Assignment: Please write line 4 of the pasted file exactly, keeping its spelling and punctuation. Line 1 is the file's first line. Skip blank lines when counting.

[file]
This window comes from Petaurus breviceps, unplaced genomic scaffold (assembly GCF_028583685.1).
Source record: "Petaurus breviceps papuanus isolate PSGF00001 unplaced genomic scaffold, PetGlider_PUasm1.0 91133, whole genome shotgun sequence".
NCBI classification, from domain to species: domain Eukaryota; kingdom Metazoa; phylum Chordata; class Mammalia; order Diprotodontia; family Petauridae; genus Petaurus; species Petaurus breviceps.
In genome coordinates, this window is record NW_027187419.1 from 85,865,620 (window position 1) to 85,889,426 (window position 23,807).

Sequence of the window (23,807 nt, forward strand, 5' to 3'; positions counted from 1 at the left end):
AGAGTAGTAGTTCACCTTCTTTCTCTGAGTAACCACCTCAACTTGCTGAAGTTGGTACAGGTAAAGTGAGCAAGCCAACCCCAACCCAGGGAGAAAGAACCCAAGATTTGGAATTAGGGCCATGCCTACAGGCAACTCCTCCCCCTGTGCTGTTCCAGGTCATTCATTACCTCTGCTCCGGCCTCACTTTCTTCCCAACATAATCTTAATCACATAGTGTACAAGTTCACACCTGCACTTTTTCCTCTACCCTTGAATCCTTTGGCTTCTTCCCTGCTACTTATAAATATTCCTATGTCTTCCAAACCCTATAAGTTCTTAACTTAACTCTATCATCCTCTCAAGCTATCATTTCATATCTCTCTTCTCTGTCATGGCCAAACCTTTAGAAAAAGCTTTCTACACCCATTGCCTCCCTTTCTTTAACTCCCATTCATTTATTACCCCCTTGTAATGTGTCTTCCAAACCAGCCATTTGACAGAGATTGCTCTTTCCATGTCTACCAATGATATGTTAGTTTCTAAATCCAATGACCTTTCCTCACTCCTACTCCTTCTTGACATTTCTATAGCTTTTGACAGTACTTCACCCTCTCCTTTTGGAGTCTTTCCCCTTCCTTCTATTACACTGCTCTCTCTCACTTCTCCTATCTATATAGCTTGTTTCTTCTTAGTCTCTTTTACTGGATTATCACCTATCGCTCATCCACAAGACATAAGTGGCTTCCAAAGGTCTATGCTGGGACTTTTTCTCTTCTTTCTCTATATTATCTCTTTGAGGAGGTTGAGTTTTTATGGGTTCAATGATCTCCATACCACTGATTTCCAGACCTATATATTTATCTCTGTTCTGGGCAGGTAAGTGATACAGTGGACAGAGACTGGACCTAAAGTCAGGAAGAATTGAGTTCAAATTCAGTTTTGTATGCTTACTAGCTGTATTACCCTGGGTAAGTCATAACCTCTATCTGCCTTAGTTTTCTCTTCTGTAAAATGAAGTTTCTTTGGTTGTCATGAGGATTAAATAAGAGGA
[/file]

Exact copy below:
In genome coordinates, this window is record NW_027187419.1 from 85,865,620 (window position 1) to 85,889,426 (window position 23,807).